Meat Eaters • 1998 • episode "S1E4" The Life of Birds

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Birds eat more than berries; this episode takes a look at birds that eat meat.

The Life of Birds • 1998 • 10 episodes •

To Fly or Not to Fly?

The series begins with an in-depth look at flightless birds around the world.

1998 • Nature

The Mastery of Flight

The focus turns to the mastery of flight, from the science of gravity to the ability of birds to cover extremely long distances.

1998 • Nature

The Insatiable Appetite

Discovering the role of beaks within various species of birds.

1998 • Nature

Meat Eaters

Birds eat more than berries; this episode takes a look at birds that eat meat.

1998 • Nature

Fishing for a Living

Cameras follow birds as they dive into fresh and salt waters for their meals.

1998 • Nature

Signals and Songs

The myth that birds only sing for pleasure is destroyed as birdsongs become known as ways of communication.

1998 • Nature

Finding Partners

Male birds show off in the exotic ritual of mating.

1998 • Nature

The Demands of the Egg

Laying eggs and keeping nests are two things that keep birds grounded.

1998 • Nature

The Problems of Parenthood

Raising children is no easier in the air as it is on the ground, as bird parents care for, defend, and even kill their young.

1998 • Nature

The Limits of Endurance

Left to their own devices, birds have reached almost all ends of the Earth - still, humans can do many things to help their feathered friends.

1998 • Nature

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To the Ends of the Earth

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Autumn

For the animals in the polar regions, autumn means dramatic battles and epic journeys. Time is running out - the Arctic Ocean is freezing over and the sea ice is advancing at 2.5 miles per day around Antarctica. Polar bears gather in large numbers on the Arctic coast as they wait for the return of the ice. Soon, tempers fray and violent sparring contests break out. Meanwhile 2,000 beluga whales head for one special estuary, a gigantic 'whale spa' where they will thrash their snow-white bodies against the gravel and exfoliate. Inland, the tundra undergoes a dramatic transformation from green to fiery red. Here, musk ox males slam head-first into each other with the force of a 30mph car crash as they struggle to defend their harems. Frisky young caribou males play a game of 'grandma's footsteps' as they try to steal the boss's female. Down in Antarctica, Adelie penguin chicks huddle together in creches. When a parent returns from fishing, it leads its twins on a comical steeplechase - sadly there's only enough for one, so the winner gets the meal. Two months later and the chicks are fully feathered apart from downy Mohican hairdos - they're ready to take their first swim - reluctantly though, as it seems penguins are not born with a love of water! And with good reason - a leopard seal explodes from the sea and pulls one from an ice floe, a hunting manoeuvre that has never been filmed before. As winter approaches and everyone has left, the giant emperor penguin arrives and makes an epic trek inland to breed. The mothers soon return to the sea leaving the fathers to hold the eggs and endure the coldest winter on earth.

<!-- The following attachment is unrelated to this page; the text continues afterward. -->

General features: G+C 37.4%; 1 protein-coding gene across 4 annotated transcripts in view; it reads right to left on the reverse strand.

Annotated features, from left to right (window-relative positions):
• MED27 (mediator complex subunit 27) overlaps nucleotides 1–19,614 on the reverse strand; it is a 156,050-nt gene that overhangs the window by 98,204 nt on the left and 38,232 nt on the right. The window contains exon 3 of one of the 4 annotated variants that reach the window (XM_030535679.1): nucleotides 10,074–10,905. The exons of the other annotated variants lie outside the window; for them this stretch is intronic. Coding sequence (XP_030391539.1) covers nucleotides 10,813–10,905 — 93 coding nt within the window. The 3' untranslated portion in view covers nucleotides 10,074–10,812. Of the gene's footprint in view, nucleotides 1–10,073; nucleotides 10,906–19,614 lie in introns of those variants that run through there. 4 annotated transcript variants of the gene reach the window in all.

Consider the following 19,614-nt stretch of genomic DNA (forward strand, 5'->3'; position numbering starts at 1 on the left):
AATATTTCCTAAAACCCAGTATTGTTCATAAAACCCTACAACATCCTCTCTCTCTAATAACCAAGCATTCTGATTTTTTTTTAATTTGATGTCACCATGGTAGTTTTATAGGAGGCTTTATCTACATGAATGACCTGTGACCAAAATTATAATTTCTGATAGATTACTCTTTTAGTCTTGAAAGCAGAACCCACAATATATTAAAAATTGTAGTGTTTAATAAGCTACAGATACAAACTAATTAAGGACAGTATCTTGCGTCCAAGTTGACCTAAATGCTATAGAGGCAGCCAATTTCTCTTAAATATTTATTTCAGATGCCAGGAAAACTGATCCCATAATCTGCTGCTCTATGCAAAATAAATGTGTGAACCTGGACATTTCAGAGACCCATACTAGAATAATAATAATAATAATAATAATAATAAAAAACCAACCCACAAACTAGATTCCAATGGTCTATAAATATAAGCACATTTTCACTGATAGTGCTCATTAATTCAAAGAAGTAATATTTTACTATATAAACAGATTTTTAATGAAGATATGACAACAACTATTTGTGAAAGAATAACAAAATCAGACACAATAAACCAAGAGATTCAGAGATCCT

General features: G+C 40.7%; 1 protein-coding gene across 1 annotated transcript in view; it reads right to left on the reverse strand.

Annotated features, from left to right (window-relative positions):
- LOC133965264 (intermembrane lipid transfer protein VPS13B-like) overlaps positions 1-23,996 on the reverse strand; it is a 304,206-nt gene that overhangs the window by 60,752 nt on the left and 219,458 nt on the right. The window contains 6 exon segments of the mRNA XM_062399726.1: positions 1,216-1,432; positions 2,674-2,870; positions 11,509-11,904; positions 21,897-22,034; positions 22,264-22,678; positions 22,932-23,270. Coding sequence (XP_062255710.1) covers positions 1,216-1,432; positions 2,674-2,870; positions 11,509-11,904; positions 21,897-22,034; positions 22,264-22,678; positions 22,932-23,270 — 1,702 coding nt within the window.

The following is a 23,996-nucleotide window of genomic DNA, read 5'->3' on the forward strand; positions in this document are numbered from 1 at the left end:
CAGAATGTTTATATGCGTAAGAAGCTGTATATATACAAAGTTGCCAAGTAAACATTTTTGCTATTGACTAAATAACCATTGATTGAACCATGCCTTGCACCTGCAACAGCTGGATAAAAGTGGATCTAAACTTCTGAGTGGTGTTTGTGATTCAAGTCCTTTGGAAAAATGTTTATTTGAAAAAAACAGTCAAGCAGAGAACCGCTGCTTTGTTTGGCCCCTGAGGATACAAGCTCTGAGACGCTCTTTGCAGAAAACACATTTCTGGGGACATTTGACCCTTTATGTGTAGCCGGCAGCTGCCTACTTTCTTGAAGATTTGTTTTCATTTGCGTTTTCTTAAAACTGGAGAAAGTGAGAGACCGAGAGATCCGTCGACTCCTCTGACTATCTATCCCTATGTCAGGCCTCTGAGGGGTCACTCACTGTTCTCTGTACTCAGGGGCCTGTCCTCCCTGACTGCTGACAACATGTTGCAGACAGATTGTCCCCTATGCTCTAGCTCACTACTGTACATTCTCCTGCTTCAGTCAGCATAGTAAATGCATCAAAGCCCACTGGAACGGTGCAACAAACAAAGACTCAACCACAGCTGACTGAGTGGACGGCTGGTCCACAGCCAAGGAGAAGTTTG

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What makes plants grow is a simple enough question, but the answer turns out to be one of the most complicated and fascinating stories in science and took over 300 years to unravel. Timothy Walker, director of the Oxford University Botanic Garden, reveals how the breakthroughs of Swedish botanist Carl Linnaeus, Chelsea gardener Phillip Miller and English naturalist John Ray created the science of botany. Between them these quirky, temperamental characters unlocked the mysteries of the plant kingdom and they began to glimpse a world where bigger, better and stronger plants could be created. Nurseryman Thomas Fairchild created the world's first artificial hybrid flower - an entirely new plant that didn't exist in nature. Today, botanists continue the search for new flowers, better crops and improved medicines to treat life-threatening diseases.

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The Super Squirrels

The squirrel family is one of the most widespread on earth, so what is the secret to their success? There are squirrels that can glide through the air, outwit rattlesnakes and survive the coldest temperatures of any mammal. We uncover the extraordinary abilities of these cheeky characters, putting their problem solving to the test on a specially designed assault course. We team up with some of the world's top squirrel scientists who are making groundbreaking discoveries - from the fox squirrel who can remember the location of 9,000 nuts to the grey squirrel whose tree-top leaps are the basis of new designs in robotics. We also see the world through the eyes of an orphan red squirrel called Billy, as he grows up and develops all the skills he will need to be released back to the wild. It is time to meet the animal family we should never underestimate - the super squirrels.

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Talking Plants

Plants are able to communicate with each other in ways we are only now beginning to understand. Some plants can differentiate between roots of their "family" and roots of other kinds of plants when they touch underground. See how plants "talk" to each other and find out what they talk about!

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